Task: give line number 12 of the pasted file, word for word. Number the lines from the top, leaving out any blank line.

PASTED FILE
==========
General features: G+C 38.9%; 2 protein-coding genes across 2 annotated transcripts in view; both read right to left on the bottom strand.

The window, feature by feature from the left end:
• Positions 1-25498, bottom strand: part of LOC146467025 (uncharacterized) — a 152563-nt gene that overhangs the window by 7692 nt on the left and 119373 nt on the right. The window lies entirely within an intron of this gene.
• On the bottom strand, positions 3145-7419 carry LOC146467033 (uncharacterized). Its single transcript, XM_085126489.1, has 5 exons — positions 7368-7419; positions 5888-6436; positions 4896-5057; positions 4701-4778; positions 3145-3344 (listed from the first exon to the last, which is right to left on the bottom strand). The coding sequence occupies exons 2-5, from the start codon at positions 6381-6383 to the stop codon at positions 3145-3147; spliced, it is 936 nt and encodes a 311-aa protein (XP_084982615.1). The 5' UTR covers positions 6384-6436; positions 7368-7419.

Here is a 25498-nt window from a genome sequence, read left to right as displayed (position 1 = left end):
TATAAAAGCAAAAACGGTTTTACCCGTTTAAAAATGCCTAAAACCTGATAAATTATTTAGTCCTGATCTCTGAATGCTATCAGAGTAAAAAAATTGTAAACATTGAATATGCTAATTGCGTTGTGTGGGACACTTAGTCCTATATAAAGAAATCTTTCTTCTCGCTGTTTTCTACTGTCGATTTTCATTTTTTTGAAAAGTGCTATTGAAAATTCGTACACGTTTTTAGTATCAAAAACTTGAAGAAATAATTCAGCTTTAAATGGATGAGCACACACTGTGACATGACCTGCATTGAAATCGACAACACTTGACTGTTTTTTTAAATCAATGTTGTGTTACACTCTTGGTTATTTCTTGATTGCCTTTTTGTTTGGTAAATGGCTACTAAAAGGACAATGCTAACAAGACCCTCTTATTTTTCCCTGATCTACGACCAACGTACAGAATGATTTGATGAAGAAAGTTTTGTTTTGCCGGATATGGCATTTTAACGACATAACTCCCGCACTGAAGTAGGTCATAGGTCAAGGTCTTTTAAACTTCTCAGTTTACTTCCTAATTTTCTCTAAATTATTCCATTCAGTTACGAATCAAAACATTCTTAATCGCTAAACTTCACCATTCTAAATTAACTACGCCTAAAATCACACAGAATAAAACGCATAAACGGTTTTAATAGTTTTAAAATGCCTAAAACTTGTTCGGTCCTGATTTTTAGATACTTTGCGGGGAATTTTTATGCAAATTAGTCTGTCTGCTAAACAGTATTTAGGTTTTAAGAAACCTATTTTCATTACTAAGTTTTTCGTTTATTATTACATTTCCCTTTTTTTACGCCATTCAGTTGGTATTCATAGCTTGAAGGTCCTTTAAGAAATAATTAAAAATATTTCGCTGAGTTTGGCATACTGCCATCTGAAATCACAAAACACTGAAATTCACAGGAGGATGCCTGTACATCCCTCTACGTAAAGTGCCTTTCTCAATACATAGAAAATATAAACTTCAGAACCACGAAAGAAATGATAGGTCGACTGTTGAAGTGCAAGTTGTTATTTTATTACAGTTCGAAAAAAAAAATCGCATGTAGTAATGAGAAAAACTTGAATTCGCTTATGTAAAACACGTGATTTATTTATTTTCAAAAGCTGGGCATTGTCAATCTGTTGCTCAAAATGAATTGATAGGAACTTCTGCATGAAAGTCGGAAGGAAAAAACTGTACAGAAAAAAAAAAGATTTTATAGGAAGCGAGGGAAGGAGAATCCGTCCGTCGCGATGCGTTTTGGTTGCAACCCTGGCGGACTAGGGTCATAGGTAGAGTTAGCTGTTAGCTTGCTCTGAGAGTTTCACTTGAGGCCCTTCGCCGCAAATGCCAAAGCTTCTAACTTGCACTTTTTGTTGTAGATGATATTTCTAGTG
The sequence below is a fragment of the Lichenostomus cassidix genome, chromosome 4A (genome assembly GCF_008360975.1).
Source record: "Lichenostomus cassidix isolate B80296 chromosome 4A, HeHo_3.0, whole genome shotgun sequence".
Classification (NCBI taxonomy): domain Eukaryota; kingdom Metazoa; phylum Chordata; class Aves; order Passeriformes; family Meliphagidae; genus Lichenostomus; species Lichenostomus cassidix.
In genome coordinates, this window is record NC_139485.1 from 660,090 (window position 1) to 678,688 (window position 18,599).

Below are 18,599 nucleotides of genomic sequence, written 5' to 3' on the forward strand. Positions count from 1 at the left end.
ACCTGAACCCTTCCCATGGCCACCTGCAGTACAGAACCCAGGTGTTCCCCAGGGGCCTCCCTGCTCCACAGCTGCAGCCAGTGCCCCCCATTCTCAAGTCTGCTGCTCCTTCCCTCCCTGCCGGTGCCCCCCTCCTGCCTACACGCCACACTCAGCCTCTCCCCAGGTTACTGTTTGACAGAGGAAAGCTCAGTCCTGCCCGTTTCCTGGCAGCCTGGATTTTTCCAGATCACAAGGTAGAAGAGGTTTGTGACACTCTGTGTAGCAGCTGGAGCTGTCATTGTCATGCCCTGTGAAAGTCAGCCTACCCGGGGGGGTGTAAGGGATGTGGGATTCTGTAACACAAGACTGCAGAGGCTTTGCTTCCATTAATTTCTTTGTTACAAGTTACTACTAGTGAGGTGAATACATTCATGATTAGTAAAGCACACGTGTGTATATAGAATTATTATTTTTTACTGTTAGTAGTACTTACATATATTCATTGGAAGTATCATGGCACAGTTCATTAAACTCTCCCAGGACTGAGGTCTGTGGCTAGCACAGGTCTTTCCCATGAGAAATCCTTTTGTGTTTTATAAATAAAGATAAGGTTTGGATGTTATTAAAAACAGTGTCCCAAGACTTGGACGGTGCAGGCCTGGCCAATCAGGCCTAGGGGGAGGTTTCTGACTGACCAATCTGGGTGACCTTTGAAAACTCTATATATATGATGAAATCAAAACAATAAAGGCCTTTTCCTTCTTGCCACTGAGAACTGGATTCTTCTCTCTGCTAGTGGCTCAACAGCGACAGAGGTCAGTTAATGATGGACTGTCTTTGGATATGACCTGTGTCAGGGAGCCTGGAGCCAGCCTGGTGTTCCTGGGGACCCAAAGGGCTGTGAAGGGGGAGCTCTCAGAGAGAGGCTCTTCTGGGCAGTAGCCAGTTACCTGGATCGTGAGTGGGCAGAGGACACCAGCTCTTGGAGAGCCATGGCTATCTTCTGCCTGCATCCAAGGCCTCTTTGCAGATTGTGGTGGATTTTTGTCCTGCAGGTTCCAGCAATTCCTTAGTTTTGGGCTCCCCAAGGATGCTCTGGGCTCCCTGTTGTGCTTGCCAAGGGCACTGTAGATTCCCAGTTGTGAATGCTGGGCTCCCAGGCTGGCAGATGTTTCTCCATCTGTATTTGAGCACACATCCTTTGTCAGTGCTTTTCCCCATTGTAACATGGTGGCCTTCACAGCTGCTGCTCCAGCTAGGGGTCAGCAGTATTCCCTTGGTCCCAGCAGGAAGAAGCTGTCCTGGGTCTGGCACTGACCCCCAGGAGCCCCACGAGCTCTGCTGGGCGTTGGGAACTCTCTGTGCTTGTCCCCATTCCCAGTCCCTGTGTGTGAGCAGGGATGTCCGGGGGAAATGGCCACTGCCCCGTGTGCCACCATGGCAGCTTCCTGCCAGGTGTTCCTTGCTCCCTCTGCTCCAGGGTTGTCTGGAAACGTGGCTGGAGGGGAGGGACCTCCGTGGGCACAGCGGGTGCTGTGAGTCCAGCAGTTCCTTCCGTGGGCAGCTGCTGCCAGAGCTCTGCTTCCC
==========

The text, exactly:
ACCTGAACCCTTCCCATGGCCACCTGCAGTACAGAACCCAGGTGTTCCCCAGGGGCCTCCCTGCTCCACAGCTGCAGCCAGTGCCCCCCATTCTCAAGTCTGCTGCTCCTTCCCTCCCTGCCGGTGCCCCCCTCCTGCCTACACGCCACACTCAGCCTCTCCCCAGGTTACTGTTTGACAGAGGAAAGCTCAGTCCTGCCCGTTTCCTGGCAGCCTGGATTTTTCCAGATCACAAGGTAGAAGAGGTTTGTGACACTCTGTGTAGCAGCTGGAGCTGTCATTGTCATGCCCTGTGAAAGTCAGCCTACCCGGGGGGGTGTAAGGGATGTGGGATTCTGTAACACAAGACTGCAGAGGCTTTGCTTCCATTAATTTCTTTGTTACAAGTTACTACTAGTGAGGTGAATACATTCATGATTAGTAAAGCACACGTGTGTATATAGAATTATTATTTTTTACTGTTAGTAGTACTTACATATATTCATTGGAAGTATCATGGCACAGTTCATTAAACTCTCCCAGGACTGAGGTCTGTGGCTAGCACAGGTCTTTCCCATGAGAAATCCTTTTGTGTTTTATAAATAAAGATAAGGTTTGGATGTTATTAAAAACAGTGTCCCAAGACTTGGACGGTGCAGGCCTGGCCAATCAGGCCTAGGGGGAGGTTTCTGACTGACCAATCTGGGTGACCTTTGAAAACTCTATATATATGATGAAATCAAAACAATAAAGGCCTTTTCCTTCTTGCCACTGAGAACTGGATTCTTCTCTCTGCTAGTGGCTCAACAGCGACAGAGGTCAGTTAATGATGGACTGTCTTTGGATATGACCTGTGTCAGGGAGCCTGGAGCCAGCCTGGTGTTCCTGGGGACCCAAAGGGCTGTGAAGGGGGAGCTCTCAGAGAGAGGCTCTTCTGGGCAGTAGCCAGTTACCTGGATCGTGAGTGGGCAGAGGACACCAGCTCTTGGAGAGCCATGGCTATCTTCTGCCTGCATCCAAGGCCTCTTTGCAGATTGTGGTGGATTTTTGTCCTGCAGGTTCCAGCAATTCCTTAGTTTTGGGCTCCCCAAGGATGCTCTGGGCTCCCTGTTGTGCTTGCCAAGGGCACTGTAGATTCCCAGTTGTGAATGCTGGGCTCCCAGGCTGGCAGATGTTTCTCCATCTGTATTTGAGCACACATCCTTTGTCAGTGCTTTTCCCCATTGTAACATGGTGGCCTTCACAGCTGCTGCTCCAGCTAGGGGTCAGCAGTATTCCCTTGGTCCCAGCAGGAAGAAGCTGTCCTGGGTCTGGCACTGACCCCCAGGAGCCCCACGAGCTCTGCTGGGCGTTGGGAACTCTCTGTGCTTGTCCCCATTCCCAGTCCCTGTGTGTGAGCAGGGATGTCCGGGGGAAATGGCCACTGCCCCGTGTGCCACCATGGCAGCTTCCTGCCAGGTGTTCCTTGCTCCCTCTGCTCCAGGGTTGTCTGGAAACGTGGCTGGAGGGGAGGGACCTCCGTGGGCACAGCGGGTGCTGTGAGTCCAGCAGTTCCTTCCGTGGGCAGCTGCTGCCAGAGCTCTGCTTCCC